Few Railcars Carrying Flammable Oil Get Inspected
As we researched a recent story about train shipments of oil, we asked Washington and Oregon officials: How many of the trains coming through the Northwest are inspected?
In Washington, inspectors with the Utilities and Transportation Commission see only a small percentage of trains that move through. The commission shared its inspection reports and found that violations are rare.
“Our focus is really limited,” rail safety manager Kathy Hunter said. “There’s been a lot of deregulation over the years in the railroad industry, so our primary focus is around crossings.”
John Johnson, rail safety manager for the Oregon Department of Transportation, estimates that his inspectors see roughly 1 percent of all trains that move through the state, regardless of what they’re carrying.
For trains carrying hazardous material — crude oil, for instance — they make an effort to inspect more. Johnson said they might reach somewhere up to 10 percent of those trains, but he stressed that was an estimate, not a hard number.
“We have upped our inspections and so the inspectors do look at more of the coal and oil trains than we used to when they were just kind of a general occurrence that happened occasionally,” Johnson said. “Since they’ve upped their number of trains through Oregon, we do do more inspections on those trains.”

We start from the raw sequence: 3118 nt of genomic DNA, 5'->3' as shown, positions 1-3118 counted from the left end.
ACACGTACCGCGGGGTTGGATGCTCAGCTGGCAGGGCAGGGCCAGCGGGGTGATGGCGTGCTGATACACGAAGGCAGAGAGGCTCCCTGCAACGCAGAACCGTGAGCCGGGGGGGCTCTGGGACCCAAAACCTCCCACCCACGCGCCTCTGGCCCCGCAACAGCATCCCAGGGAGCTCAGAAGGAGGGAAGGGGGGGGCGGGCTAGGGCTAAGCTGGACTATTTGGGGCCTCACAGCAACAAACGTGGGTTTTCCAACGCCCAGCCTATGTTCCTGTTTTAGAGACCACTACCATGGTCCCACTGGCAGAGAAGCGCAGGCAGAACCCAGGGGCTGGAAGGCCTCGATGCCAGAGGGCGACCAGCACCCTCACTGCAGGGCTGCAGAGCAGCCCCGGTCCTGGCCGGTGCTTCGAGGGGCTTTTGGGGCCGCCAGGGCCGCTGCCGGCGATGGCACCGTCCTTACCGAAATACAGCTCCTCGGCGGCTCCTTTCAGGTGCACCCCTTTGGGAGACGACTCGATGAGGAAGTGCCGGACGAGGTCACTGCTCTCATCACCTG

Johnson shared a breakdown of what his inspectors found last year:
• Total trains inspected: 21,294
• Out of compliance: 954
• Rate of noncompliance: .04
According to Johnson, non-complying conditions include “anything from improperly filling out a repair record, failure to document a railroad inspection, a safety appliance being bent, to a defect in the brake or suspension system of a car or locomotive.
Problems found on tracks include “anything from a loose bolt, recording keeping defects, vegetation overgrowth, fouled ballast sub-grade causing ride quality issues, to a broken rail.”
These inspections are in addition to oversight by the Federal Railroad Administration. Railroads, spanning multiple states, fall under federal jurisdiction. State agencies can perform inspections to make sure cars and tracks are in compliance, but no one at the state level can determine what exactly is compliance.
In terms of ensuring the safety of oil by rail, the potential for danger seems to be more tied to what acceptable standards are rather than whether railroads meet those standards. For instance, the most common tanker car, the DOT-111 (often described as a “black soda can on wheels”), has been proven in studies to be flawed and easily punctured, and yet still meets federal standards.
That’s why safety advocates, legislators and even industry groups have called for a closer look at safety regulations, to make sure they keep up with the rapid increase in shipments.
Then, when local inspectors see a car on the rails that federal investigators knew was flawed 20 years ago, they’ll be able to do something about it. Right now, they can’t.